It would take one strong umbrella to withstand the weight of falling cats and dogs…and what are the chances of Wilbur sprouting wings and taking flight? These are just a few expressions that have become part of our everyday speech. Welcome to the intriguing land of idioms!
Merriam-Webster defines idioms as, “an expression that cannot be understood from the meanings of its separate words but that has a separate meaning of its own”. Sounds a little confusing, right? That seems to capture the spirit of the idiom itself. Let’s look at some common examples and see if we can demystify the meaning of these enigmatic idioms.
Don’t throw the baby out with the bathwater.
This essentially means to not get rid of something important while you’re throwing out something unimportant.
In medieval times, babies did not “rule the roost” (Hey! Another idiom!). In the rare times that the household would bathe, father went first, then the other males, then women and girls, and finally Baby. Well, it doesn’t take a whole lot of creative juice to imagine how filthy that water must have been by Baby’s turn. When it was time to discard the mucky water, mother had to be careful not to throw baby out, too.
Don’t shoot the messenger.
Have you ever gotten angry at someone for giving you bad news?
Before the earth was carved out to this people or that, it had to be fought over through battle after battle. Kings anxiously awaited news of some crucial battle or other, and one can imagine the heart-pounding moments that passed between spotting the messenger and hearing the message itself. If the dispatch was one of victory, what a celebration it must have been! But rumor has it that more than one messenger lost his life after reporting defeat. The next time someone relays bad news to you, remember: don’t shoot the messenger.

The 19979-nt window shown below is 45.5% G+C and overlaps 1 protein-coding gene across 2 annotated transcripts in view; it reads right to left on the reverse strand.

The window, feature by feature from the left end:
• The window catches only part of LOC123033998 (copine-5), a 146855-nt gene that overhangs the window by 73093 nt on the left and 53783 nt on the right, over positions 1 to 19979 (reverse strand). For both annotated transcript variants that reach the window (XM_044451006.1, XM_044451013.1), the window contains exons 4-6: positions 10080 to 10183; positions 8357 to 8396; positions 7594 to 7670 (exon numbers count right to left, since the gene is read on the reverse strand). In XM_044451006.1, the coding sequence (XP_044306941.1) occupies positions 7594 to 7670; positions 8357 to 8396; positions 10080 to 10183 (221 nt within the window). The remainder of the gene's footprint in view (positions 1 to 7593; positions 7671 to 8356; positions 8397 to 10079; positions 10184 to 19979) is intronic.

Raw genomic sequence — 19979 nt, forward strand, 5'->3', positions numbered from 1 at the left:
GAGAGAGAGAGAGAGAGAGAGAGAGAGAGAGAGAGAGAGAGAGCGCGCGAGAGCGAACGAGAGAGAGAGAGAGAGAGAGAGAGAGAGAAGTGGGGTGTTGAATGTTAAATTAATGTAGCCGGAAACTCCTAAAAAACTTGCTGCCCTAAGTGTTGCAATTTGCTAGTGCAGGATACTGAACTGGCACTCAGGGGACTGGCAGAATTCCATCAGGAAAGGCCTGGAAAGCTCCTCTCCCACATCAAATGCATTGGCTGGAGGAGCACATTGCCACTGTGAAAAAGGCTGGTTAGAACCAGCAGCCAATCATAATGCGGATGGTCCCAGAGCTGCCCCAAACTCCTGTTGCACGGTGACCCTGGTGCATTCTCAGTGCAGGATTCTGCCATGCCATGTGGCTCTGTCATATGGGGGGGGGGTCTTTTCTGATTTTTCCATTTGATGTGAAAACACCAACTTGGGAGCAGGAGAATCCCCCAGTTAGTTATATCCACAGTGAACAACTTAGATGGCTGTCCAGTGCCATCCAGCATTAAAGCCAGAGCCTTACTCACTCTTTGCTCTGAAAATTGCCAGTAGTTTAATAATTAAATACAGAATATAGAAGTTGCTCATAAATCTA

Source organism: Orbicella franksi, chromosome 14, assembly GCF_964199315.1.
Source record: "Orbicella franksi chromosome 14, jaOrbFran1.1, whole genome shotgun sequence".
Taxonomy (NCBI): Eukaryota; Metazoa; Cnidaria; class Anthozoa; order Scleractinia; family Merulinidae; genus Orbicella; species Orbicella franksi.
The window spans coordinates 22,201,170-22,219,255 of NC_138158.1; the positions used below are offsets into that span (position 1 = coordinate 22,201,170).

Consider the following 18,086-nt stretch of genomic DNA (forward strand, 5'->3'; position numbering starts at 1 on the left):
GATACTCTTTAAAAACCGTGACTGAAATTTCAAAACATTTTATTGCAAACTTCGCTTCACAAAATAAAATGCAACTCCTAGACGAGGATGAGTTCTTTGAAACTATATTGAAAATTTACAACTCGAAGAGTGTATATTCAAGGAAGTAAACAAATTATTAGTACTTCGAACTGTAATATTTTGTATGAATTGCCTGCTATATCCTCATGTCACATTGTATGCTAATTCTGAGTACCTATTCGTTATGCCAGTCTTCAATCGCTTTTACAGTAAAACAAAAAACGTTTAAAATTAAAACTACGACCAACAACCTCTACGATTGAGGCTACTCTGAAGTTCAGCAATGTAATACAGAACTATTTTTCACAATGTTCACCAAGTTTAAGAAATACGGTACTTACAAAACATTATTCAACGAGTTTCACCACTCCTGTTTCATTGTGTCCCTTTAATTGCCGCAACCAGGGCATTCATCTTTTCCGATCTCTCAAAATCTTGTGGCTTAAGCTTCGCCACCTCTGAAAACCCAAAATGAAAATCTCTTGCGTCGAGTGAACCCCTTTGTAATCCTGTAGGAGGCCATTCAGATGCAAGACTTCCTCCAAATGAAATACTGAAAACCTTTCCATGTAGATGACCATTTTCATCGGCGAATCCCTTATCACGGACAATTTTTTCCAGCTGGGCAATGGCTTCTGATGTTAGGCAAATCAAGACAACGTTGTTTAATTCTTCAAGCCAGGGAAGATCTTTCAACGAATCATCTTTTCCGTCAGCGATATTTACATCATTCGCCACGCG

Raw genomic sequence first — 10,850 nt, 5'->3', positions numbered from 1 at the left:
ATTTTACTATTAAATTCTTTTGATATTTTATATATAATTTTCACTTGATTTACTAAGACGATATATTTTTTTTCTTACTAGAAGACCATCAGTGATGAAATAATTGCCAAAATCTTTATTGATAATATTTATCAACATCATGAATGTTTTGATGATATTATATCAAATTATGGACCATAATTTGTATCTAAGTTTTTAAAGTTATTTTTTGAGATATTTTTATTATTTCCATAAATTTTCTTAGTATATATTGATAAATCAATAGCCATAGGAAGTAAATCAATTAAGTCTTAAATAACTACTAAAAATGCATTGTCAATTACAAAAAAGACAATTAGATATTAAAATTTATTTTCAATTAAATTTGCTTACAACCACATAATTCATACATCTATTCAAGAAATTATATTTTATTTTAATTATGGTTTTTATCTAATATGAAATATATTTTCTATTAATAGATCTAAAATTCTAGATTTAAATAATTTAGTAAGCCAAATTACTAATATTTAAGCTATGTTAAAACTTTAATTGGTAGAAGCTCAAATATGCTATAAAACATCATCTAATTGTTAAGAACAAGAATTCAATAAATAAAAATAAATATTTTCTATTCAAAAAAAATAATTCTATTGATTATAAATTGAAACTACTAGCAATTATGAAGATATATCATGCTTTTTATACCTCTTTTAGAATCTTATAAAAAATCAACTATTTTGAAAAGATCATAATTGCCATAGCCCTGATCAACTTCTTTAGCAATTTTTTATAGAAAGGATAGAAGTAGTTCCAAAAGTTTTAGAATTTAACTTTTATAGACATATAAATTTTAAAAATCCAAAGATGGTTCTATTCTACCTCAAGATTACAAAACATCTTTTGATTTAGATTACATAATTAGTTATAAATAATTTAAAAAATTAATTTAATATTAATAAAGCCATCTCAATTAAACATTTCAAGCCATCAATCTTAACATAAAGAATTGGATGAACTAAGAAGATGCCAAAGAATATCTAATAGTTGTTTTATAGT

When pigs fly…
This simply means something is impossible and will never happen. For example:
“Will you marry me?”
“Yes….when pigs fly”.
It seems that in addition to Scottish whiskey and haggis, the Scots have blessed us with this idiom.
It’s raining cats and dogs.
Ever been caught in a downpour and the raindrops had weight? Then you know what it feels like when “it’s raining cats and dogs”. There is a lot of doubt about the origin of this particular idiom–or if it’s even really an idiom– but the general consensus is this phrase has medieval roots.
In the 1500s, the roof over one’s dwelling tended to be thatch, a dry vegetation like straw or reeds. Supposedly, cats and dogs would find warmth sunning on the roof. If a storm happened along, the thatch would become slippery and our poor felines and canines would fall through the thatch. This seems rather dubious, but is still fun to picture.
And now, it’s time to “call it a day” until our next segment.
CJ Heath is a lover of quirky things, including idioms. She also sometimes loves idiots, too, but they are not the same thing.